LAS VEGAS – The International Consumer Electronics Show last week established three unmistakable trends beyond the emergence of Ultra HDTV: the rise of better audio to keep up with ultra HD images; advances in voice and vision technology to improve navigation on smart TVs; and the emerging 802.11ac, which will set the stage for gigabit data communication in the home.
“Now that they’ve seen images jumping out of UHDTV, people are more interested in better audio experience,” said CSR CEO Joep Van Beurden. (right). Cinema-like, surround-sound audio will become much more important to consumers, Van Beurden predicted. “Audio must keep up with UHDTV.” Most likely, sound systems will be implemented not by forcing consumers to wire up a complex 5.1 channel setting but by simply adding a sound bar or a few wireless speakers running high-quality audio.
CSR, for example, is adopting apt-X Lossless HD audio coding technology, capable of up to 96 KHz sampling rates and sample resolutions up to 24 bits. Expect more audio solutions to spring up on the market, all aimed at HD audio.
Natural User Interface
The industry is also scrambling to find a better user interface beyond hard-to-use and easy-to-misplace remote controls. “People want to interact with smart TVs with voice, vision and gesture,” said Eran Briman, vice president of marketing at CEVA. CEVA is rolling out a fully programmable platform dubbed MM3101 specifically designed to perform complex, real-time signal processing tasks related to imaging and vision. “This allows system companies to build a user interface that’s always ‘listening’ to you, or ‘watching’ you,” said Briman, instead of prompting you to push a button.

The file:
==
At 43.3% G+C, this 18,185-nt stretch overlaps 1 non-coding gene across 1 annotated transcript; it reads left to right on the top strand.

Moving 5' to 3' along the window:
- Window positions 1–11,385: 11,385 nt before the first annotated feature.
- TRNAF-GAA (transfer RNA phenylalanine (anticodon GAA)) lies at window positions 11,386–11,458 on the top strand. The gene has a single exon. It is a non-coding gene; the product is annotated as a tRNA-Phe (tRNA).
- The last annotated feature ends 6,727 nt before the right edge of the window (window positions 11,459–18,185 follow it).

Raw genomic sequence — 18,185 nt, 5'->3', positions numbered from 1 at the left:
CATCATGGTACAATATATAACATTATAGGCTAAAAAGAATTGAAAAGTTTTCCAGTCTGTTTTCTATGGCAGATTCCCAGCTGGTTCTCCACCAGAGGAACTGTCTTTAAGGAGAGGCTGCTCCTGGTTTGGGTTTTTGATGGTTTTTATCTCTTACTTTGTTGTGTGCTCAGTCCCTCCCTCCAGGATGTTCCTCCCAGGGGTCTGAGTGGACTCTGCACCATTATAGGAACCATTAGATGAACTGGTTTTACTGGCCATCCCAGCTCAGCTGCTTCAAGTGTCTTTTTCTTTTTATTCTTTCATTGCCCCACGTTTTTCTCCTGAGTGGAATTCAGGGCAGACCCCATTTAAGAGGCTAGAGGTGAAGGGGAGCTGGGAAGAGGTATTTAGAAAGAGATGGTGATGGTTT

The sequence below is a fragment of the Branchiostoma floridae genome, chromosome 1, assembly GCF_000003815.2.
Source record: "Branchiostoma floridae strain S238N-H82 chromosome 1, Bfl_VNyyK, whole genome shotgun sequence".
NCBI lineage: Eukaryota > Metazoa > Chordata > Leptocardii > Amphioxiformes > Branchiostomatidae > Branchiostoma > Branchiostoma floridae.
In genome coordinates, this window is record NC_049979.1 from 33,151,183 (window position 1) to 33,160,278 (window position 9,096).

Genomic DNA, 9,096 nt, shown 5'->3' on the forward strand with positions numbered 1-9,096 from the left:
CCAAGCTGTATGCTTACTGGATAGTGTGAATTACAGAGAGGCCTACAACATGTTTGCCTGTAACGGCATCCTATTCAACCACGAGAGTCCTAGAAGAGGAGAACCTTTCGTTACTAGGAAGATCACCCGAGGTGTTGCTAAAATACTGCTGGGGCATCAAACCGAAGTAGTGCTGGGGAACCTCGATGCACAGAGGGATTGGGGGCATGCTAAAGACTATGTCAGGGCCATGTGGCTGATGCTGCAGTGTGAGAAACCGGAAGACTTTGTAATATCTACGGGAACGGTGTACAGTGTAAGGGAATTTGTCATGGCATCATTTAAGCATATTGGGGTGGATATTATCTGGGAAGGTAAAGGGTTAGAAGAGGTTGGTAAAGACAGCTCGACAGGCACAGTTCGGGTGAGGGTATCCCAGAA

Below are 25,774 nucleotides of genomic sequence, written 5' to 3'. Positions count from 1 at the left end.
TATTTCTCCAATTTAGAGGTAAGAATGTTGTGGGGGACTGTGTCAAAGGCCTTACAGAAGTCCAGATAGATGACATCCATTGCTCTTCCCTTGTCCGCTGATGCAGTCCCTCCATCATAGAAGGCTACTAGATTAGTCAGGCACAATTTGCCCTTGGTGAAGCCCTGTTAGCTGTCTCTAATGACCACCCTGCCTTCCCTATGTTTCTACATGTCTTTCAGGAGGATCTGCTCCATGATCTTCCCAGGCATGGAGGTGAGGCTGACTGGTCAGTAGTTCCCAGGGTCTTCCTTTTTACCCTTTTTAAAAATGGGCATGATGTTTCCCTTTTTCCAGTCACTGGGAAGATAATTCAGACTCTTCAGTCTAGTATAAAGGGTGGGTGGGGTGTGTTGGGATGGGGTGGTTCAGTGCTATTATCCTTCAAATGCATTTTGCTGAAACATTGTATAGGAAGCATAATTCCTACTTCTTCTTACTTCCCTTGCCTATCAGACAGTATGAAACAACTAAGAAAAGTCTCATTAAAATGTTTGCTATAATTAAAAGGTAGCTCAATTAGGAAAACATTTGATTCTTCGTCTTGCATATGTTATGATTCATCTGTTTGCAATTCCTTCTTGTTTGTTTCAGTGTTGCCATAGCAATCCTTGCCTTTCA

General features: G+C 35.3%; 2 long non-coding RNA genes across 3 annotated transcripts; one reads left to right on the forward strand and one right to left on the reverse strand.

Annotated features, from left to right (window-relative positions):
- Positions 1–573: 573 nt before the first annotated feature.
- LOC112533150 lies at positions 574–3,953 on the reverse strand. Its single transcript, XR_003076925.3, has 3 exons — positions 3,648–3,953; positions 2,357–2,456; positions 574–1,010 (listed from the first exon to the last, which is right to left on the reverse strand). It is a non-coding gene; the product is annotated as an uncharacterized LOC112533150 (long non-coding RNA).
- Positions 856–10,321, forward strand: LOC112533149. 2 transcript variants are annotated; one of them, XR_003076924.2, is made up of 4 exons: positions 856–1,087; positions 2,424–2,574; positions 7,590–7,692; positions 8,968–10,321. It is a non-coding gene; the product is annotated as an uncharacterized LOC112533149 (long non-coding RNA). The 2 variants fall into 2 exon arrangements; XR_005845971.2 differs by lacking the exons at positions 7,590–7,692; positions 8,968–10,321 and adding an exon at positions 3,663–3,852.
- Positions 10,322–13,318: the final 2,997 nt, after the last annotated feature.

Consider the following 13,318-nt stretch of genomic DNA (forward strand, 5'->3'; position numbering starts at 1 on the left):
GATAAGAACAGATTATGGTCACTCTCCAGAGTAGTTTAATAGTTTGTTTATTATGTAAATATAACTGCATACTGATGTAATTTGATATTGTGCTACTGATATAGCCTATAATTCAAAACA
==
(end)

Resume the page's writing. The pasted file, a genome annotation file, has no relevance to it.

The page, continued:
A tiny camera integrated into Panasonic’s new smart TV, for example, recognizes the face of a user sitting in front of the TV and changes the user interface to one pre-defined for that face.
Conexant, meanwhile, is touting its far-field voice input processor SoC. The chip, when designed into a set-top box or TV, allows consumers to speak a pre-defined command (in its demo, the company used, “Hey, Conexant!”) to turn a TV on or off.
Sailesh Chittipeddi, president and CEO at Conexant Systems Inc. (left), said it is leveraging a suite of algorithms, including acoustic echo cancellation, noise reduction, beam forming as well as pre- and post-processing.
The idea of talking to TV is no longer foreign to users. More are accustomed to voice recognition-based services like Apple’s Siri. “The technology has almost gotten to the point with which people are feeling comfortable,” said Henry Samueli, CTO of Broadcom.
Integration of voice-control functions is feasible either inside a remote unit or in a TV or set-top. LG CTO Scott Ahn said voice control will reside in LG’s new "magic remote," so “there will be no confusion as to whose commands the TV must listen.” Others advocate voice control inside the TV because remotes often get lost between the couch cushions. “Far-field voice input technology – that works on a voice trigger even in a large, noisy room – will be perfect for that,” claimed Conexant's Chittipeddi.